At first light, a doe entered the food plot at about 250 yards. It walked to within 80 yards of Battershell’s location before exiting into the thick vegetation.
Battershell climbed down from his food plot perch and headed to the deep-woods stand location. Getting close, the hunter was stoked when he saw a fresh scrape 15 yards away; a sapling bore the freshly rubbed marks of a buck polishing its antlers. Climbing into his stand just 60 yards away from the rub, Battershell’s optimism soared. He glanced down and saw just 18 yards away an old scrape that had been freshened recently.
After being in the tree for 15 minutes, a distant movement alerted Battershell to a doe moving through the area. Forty-five minutes later, rustling leaves behind him revealed a small buck 15 yards away. All the deer activity had John excited.
Soon another doe appeared 75 yards away, not long after followed by a second animal. “The deer appeared to be a doe, so as the deer got closer I drew my bow in preparation for a shot,” said Battershell. “But when the second deer appeared I saw antler tips and realized it was a small buck.”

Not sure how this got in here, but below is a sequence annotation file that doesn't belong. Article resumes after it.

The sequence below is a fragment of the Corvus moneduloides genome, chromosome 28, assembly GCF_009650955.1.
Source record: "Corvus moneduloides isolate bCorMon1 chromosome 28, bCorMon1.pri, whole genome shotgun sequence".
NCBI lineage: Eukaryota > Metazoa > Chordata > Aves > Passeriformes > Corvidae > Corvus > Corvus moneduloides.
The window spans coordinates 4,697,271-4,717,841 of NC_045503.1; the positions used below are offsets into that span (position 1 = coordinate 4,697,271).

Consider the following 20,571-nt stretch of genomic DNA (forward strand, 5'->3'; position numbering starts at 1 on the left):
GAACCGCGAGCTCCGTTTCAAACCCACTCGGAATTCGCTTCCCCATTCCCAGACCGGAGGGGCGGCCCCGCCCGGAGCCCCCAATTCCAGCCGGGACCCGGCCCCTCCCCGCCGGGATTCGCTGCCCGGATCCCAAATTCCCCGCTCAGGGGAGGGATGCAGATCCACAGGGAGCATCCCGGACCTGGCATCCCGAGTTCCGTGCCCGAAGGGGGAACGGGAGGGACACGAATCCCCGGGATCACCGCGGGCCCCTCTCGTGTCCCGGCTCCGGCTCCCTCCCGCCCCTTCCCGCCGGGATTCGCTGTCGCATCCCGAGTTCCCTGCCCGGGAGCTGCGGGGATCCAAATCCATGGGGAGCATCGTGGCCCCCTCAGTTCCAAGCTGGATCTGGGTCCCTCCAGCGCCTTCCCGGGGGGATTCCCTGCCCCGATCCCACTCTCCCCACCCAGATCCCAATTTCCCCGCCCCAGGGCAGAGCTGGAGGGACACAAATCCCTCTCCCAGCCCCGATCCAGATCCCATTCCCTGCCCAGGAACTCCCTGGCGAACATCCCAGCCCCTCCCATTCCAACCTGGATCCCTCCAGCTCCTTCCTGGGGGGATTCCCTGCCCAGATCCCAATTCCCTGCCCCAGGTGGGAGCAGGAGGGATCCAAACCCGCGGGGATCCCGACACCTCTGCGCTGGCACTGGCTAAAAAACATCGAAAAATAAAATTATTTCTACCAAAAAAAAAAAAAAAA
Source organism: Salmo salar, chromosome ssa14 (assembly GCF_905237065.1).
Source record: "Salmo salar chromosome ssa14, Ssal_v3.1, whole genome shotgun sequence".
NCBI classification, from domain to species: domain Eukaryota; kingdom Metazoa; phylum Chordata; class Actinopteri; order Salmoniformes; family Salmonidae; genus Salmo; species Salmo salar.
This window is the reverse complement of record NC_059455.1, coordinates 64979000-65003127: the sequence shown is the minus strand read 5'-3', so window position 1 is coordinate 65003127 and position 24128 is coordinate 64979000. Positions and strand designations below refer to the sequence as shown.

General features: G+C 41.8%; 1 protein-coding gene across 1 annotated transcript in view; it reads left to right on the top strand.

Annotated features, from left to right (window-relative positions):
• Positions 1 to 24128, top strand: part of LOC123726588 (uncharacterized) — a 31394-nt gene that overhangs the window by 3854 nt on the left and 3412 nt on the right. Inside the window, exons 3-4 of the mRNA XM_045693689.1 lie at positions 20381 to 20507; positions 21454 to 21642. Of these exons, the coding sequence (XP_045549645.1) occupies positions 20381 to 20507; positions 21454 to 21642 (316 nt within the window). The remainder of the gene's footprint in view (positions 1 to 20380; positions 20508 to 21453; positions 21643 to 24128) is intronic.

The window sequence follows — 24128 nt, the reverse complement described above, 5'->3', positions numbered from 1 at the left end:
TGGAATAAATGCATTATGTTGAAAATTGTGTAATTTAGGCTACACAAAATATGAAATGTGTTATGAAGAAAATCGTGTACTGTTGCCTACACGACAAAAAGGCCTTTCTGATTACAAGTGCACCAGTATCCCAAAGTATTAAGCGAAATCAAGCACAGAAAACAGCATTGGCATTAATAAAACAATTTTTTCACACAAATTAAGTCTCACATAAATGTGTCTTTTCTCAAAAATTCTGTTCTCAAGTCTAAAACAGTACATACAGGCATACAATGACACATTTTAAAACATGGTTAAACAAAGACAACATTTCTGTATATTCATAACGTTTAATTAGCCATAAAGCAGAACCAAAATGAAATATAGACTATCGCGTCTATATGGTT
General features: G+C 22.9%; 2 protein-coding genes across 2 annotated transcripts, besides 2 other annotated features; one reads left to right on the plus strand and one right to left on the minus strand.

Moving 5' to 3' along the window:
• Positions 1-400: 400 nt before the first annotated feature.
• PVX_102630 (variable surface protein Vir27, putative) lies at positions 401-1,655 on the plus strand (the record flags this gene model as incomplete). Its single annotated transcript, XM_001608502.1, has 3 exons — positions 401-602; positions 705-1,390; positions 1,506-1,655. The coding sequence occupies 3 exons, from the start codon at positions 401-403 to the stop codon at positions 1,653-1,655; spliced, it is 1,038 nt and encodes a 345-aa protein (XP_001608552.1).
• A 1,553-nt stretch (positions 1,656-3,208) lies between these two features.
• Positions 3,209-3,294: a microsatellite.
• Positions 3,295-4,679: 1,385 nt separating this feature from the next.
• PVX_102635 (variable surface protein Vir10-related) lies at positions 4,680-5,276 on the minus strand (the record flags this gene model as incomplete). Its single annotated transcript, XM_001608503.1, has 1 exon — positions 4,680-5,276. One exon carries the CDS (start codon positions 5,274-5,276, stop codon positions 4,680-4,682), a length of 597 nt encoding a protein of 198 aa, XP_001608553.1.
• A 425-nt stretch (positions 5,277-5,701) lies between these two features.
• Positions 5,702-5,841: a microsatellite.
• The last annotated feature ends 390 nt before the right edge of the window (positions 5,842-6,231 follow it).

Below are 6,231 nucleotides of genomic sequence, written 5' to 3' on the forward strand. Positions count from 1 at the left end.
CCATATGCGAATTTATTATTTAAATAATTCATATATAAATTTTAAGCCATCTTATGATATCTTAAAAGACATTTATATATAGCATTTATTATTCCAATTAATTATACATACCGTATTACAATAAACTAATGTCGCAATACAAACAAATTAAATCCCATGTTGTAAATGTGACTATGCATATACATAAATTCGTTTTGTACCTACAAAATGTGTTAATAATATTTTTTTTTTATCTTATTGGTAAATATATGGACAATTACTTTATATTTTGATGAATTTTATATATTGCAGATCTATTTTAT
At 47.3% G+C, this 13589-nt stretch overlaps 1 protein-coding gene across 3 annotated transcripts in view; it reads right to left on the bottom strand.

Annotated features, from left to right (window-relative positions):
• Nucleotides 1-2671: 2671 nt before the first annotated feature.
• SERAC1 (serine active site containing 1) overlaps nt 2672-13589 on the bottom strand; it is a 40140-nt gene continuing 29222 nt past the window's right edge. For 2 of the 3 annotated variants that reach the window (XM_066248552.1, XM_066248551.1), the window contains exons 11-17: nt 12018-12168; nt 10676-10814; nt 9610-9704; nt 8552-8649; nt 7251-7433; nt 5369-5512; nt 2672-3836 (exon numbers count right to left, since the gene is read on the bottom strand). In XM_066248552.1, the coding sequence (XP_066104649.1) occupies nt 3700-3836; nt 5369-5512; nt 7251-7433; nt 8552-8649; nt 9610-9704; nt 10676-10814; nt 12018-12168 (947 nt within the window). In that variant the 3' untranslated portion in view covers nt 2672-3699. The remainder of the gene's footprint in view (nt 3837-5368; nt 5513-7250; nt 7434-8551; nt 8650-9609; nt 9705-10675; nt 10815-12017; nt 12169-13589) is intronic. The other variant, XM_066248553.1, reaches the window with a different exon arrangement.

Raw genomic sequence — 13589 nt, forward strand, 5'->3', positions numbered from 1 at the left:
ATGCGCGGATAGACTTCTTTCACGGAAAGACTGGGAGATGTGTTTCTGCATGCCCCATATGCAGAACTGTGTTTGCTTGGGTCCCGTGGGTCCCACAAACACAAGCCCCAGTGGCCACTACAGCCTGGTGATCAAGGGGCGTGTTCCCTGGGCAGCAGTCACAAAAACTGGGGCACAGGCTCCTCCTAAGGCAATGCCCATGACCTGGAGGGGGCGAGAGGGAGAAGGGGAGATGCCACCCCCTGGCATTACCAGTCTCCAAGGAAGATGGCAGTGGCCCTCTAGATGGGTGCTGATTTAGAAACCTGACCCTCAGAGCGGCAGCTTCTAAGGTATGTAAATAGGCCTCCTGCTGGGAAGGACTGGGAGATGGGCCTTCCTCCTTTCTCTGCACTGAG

The young buck caught Battershell’s scent and snorted before bolting. An hour later, still feeling confident of his setup, Battershell scanned the area and located a huge buck 40 yards away. “The buck was mature and had a big rack. The deer was browsing my way and totally unaware of my presence.”
An excited Battershell calculated that the buck would enter a shooting lane 18 yards away. As luck would have it, the animal passed through before the archer could draw. Sensing danger, the buck turned and headed back in the direction from which he’d come. When it stopped to check the air, the hunter had his chance.
Battershell’s nerves were tensed as he drew and held his pin on the buck’s shoulder 30 yards away. The shot was true and the buck retreated deep into its wooded sanctuary.
Battershell returned to camp to eat breakfast and to give the buck time to expire. Two hours later, he returned with his friend Carl; they were soon joined by two other archers. They all scoured the area, finding the buck dead nearby.
When Battershell approached his fallen trophy, he was amazed. “The buck was indeed as big as I thought,” he said. “I smoked a monster!”
The buck’s rack spanned 24 inches and carried 13 typical points. After some high fives, the hunters photographed the buck and took it to be processed. Later, the trophy was scored by an official Pope & Young scorer at 150 7/8.
* * *
That’s how some of the state’s best bow bucks fell last fall. How will you arrow yours this year?